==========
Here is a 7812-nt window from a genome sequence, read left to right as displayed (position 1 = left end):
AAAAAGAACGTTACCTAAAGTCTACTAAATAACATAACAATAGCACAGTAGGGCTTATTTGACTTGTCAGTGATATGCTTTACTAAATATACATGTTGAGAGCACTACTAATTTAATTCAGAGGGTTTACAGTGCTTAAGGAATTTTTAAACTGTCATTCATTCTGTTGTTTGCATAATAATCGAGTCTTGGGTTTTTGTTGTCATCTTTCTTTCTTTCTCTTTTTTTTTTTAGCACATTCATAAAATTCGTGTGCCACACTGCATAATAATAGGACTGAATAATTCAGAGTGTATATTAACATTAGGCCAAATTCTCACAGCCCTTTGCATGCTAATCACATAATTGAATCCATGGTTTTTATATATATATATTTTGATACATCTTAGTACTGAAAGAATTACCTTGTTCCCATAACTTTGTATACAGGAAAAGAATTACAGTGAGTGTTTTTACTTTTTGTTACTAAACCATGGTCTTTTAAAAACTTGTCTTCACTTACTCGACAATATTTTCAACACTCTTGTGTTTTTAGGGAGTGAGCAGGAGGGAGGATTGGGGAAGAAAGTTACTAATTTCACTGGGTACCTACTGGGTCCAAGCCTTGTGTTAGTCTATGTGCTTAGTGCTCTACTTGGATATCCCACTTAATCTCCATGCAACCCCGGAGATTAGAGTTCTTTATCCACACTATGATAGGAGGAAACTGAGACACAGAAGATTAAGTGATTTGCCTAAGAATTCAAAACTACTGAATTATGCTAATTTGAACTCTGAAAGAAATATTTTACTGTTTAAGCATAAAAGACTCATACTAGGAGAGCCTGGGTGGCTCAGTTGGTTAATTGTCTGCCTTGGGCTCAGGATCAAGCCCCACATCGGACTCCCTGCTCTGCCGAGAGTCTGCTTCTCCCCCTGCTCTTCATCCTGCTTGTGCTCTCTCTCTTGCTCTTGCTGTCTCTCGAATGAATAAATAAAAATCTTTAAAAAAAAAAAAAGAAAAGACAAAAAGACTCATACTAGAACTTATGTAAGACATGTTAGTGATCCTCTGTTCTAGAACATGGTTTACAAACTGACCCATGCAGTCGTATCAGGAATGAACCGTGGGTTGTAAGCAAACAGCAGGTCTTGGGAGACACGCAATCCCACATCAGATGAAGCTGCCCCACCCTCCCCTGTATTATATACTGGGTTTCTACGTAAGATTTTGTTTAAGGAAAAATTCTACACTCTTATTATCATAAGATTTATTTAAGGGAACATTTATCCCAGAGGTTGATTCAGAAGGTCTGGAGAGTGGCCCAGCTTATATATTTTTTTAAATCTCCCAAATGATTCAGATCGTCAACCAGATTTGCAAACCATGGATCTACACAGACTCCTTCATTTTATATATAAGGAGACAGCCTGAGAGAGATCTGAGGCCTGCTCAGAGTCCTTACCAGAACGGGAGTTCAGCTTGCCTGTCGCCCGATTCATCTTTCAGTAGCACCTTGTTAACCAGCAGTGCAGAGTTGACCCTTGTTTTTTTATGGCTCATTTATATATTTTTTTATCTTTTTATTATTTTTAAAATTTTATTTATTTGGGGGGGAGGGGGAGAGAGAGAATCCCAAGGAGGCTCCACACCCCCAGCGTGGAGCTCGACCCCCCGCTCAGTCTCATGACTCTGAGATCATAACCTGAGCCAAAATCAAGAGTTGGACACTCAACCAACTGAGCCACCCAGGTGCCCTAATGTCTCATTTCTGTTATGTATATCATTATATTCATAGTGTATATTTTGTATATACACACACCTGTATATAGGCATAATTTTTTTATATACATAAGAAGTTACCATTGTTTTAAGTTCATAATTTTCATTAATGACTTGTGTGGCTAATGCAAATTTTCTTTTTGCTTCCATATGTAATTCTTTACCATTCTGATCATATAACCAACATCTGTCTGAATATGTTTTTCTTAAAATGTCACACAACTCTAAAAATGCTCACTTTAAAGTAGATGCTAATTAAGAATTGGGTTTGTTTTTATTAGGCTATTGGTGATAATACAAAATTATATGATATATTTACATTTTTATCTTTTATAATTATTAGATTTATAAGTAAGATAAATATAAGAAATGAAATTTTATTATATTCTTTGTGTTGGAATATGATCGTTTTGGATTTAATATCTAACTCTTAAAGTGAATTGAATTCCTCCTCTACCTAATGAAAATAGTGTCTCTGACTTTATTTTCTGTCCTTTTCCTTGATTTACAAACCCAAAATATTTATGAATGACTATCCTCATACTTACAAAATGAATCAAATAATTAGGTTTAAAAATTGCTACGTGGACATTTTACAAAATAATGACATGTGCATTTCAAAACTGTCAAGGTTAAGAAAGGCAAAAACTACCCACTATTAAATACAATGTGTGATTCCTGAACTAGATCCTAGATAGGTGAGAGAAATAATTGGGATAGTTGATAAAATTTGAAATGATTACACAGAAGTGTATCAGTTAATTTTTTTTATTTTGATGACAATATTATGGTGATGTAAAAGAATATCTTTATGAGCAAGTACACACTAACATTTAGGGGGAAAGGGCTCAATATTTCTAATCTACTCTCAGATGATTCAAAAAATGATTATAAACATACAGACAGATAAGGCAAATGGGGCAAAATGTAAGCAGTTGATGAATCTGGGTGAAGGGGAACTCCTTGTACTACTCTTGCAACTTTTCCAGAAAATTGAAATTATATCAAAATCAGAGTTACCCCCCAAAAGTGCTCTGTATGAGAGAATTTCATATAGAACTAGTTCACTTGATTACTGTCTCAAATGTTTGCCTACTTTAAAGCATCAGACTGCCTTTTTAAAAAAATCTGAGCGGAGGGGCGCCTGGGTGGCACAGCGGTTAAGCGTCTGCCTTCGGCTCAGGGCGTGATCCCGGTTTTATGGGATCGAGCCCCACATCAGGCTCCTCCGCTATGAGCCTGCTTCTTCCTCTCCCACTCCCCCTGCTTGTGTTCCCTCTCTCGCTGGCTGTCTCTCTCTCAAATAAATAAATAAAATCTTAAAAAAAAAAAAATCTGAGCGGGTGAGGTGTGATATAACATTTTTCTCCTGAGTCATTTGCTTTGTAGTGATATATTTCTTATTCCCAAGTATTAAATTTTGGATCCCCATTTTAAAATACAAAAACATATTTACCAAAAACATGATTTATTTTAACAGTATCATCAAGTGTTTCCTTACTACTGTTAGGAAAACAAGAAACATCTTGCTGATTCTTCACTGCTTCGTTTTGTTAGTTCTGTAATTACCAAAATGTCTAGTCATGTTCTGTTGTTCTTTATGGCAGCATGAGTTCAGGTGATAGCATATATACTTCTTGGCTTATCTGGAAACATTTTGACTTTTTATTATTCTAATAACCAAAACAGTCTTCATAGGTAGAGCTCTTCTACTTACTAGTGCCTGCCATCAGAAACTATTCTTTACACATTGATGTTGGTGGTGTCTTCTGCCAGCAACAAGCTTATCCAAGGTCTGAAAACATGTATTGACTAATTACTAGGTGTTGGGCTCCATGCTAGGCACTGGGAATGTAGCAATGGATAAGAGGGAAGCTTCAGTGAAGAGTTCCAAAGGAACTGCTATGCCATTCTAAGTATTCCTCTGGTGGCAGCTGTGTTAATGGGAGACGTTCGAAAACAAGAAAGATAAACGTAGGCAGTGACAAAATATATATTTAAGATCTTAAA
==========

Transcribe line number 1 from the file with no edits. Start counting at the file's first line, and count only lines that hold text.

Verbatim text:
Here is a 7812-nt window from a genome sequence, read left to right as displayed (position 1 = left end):